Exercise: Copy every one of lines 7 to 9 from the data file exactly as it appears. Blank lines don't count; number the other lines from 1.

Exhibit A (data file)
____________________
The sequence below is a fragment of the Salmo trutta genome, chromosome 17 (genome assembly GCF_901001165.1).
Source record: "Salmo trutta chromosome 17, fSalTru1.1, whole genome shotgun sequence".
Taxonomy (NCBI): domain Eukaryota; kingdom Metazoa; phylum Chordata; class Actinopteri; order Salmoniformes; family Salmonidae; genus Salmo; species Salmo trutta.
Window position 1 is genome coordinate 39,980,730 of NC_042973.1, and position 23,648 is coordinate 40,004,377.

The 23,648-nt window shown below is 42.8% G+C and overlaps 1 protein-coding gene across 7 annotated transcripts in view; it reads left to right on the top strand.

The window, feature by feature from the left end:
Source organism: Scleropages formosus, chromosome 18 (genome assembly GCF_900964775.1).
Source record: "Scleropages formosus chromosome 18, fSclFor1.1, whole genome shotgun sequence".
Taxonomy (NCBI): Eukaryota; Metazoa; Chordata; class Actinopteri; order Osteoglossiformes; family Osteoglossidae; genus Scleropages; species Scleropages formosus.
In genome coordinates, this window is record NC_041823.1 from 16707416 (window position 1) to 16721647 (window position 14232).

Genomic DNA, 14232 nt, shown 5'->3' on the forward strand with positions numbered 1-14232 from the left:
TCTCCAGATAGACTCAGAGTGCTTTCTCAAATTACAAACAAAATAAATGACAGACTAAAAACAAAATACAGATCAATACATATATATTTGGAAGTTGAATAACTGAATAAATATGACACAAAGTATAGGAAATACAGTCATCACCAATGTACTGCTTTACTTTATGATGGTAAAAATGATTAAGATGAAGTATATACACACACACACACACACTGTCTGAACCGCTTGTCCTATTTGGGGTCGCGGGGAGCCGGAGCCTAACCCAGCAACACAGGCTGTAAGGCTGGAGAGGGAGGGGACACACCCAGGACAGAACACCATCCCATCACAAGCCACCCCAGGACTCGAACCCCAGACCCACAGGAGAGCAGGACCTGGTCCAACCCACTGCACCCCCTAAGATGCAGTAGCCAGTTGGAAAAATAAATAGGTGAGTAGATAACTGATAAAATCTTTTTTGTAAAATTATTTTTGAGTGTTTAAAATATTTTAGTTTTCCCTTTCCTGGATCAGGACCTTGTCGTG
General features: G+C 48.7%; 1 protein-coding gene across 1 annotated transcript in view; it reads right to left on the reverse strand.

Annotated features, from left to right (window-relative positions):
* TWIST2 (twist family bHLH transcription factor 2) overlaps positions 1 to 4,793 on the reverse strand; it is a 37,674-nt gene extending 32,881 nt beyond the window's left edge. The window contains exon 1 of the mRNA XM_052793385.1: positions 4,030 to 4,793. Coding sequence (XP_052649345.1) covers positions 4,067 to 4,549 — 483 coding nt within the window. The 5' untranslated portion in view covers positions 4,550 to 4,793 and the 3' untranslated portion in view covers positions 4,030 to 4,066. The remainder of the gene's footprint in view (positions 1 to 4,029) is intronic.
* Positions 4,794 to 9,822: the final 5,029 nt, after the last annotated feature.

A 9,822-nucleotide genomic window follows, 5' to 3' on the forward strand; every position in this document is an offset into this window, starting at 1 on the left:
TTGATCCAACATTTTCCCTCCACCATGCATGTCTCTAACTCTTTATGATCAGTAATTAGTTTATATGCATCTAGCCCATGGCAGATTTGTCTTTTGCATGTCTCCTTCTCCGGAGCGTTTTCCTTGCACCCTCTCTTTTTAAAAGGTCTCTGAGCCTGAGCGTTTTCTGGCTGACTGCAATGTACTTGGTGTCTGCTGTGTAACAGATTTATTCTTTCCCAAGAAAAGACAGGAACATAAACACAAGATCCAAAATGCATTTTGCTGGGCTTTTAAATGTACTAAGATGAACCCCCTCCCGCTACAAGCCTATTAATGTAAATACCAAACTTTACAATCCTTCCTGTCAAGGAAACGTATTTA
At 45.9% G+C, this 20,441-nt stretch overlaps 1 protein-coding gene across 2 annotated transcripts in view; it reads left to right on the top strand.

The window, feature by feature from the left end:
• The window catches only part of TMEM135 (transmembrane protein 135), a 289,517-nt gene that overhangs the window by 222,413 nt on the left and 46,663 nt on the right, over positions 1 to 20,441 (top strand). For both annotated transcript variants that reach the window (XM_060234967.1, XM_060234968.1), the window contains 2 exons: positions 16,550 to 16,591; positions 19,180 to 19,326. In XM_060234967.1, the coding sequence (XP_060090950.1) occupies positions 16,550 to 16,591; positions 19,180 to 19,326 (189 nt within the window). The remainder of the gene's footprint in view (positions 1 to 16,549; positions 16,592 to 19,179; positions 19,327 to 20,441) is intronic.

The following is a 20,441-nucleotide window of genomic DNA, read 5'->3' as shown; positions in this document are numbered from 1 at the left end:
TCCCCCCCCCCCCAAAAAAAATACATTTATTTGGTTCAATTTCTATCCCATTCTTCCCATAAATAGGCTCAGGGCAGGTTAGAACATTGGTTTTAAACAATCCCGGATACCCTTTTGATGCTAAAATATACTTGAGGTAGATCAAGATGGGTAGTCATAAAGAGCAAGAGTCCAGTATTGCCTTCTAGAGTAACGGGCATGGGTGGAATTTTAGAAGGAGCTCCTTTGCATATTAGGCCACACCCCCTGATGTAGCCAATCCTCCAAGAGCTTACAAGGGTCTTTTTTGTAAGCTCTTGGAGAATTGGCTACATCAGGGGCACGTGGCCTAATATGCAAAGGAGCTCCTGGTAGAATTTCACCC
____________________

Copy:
Source organism: Scleropages formosus, chromosome 18 (genome assembly GCF_900964775.1).
Source record: "Scleropages formosus chromosome 18, fSclFor1.1, whole genome shotgun sequence".
Taxonomy (NCBI): Eukaryota; Metazoa; Chordata; class Actinopteri; order Osteoglossiformes; family Osteoglossidae; genus Scleropages; species Scleropages formosus.